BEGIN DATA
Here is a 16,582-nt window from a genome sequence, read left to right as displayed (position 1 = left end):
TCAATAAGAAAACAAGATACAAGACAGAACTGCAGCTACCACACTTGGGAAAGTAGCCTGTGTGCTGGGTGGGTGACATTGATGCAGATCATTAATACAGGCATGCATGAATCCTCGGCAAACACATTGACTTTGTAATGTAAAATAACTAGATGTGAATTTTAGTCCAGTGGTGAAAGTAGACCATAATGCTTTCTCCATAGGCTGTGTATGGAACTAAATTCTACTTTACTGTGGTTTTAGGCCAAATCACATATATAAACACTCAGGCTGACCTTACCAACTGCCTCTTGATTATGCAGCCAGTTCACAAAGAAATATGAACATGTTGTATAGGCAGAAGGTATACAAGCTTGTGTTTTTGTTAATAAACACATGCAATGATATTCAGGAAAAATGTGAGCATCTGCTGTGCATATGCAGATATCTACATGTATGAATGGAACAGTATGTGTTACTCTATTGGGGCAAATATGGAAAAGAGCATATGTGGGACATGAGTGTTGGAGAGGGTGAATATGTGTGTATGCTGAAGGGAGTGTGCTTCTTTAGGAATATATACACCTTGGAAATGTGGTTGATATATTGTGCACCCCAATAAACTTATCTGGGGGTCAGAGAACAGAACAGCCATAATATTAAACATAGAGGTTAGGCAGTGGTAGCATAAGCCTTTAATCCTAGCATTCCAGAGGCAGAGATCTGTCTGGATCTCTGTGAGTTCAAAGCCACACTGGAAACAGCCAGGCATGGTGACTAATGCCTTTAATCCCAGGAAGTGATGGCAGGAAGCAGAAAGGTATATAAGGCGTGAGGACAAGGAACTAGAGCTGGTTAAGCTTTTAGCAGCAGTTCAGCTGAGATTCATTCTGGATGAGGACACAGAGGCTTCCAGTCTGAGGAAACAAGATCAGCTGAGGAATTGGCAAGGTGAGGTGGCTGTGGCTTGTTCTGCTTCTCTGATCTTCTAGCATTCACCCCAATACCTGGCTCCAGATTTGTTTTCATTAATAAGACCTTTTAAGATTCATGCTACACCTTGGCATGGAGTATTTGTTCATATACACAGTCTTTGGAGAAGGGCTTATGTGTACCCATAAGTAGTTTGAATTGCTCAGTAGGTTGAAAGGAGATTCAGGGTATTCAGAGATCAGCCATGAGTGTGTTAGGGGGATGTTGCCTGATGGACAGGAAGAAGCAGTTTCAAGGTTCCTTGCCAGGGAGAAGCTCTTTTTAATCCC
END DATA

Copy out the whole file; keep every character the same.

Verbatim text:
Here is a 16,582-nt window from a genome sequence, read left to right as displayed (position 1 = left end):
TCAATAAGAAAACAAGATACAAGACAGAACTGCAGCTACCACACTTGGGAAAGTAGCCTGTGTGCTGGGTGGGTGACATTGATGCAGATCATTAATACAGGCATGCATGAATCCTCGGCAAACACATTGACTTTGTAATGTAAAATAACTAGATGTGAATTTTAGTCCAGTGGTGAAAGTAGACCATAATGCTTTCTCCATAGGCTGTGTATGGAACTAAATTCTACTTTACTGTGGTTTTAGGCCAAATCACATATATAAACACTCAGGCTGACCTTACCAACTGCCTCTTGATTATGCAGCCAGTTCACAAAGAAATATGAACATGTTGTATAGGCAGAAGGTATACAAGCTTGTGTTTTTGTTAATAAACACATGCAATGATATTCAGGAAAAATGTGAGCATCTGCTGTGCATATGCAGATATCTACATGTATGAATGGAACAGTATGTGTTACTCTATTGGGGCAAATATGGAAAAGAGCATATGTGGGACATGAGTGTTGGAGAGGGTGAATATGTGTGTATGCTGAAGGGAGTGTGCTTCTTTAGGAATATATACACCTTGGAAATGTGGTTGATATATTGTGCACCCCAATAAACTTATCTGGGGGTCAGAGAACAGAACAGCCATAATATTAAACATAGAGGTTAGGCAGTGGTAGCATAAGCCTTTAATCCTAGCATTCCAGAGGCAGAGATCTGTCTGGATCTCTGTGAGTTCAAAGCCACACTGGAAACAGCCAGGCATGGTGACTAATGCCTTTAATCCCAGGAAGTGATGGCAGGAAGCAGAAAGGTATATAAGGCGTGAGGACAAGGAACTAGAGCTGGTTAAGCTTTTAGCAGCAGTTCAGCTGAGATTCATTCTGGATGAGGACACAGAGGCTTCCAGTCTGAGGAAACAAGATCAGCTGAGGAATTGGCAAGGTGAGGTGGCTGTGGCTTGTTCTGCTTCTCTGATCTTCTAGCATTCACCCCAATACCTGGCTCCAGATTTGTTTTCATTAATAAGACCTTTTAAGATTCATGCTACACCTTGGCATGGAGTATTTGTTCATATACACAGTCTTTGGAGAAGGGCTTATGTGTACCCATAAGTAGTTTGAATTGCTCAGTAGGTTGAAAGGAGATTCAGGGTATTCAGAGATCAGCCATGAGTGTGTTAGGGGGATGTTGCCTGATGGACAGGAAGAAGCAGTTTCAAGGTTCCTTGCCAGGGAGAAGCTCTTTTTAATCCC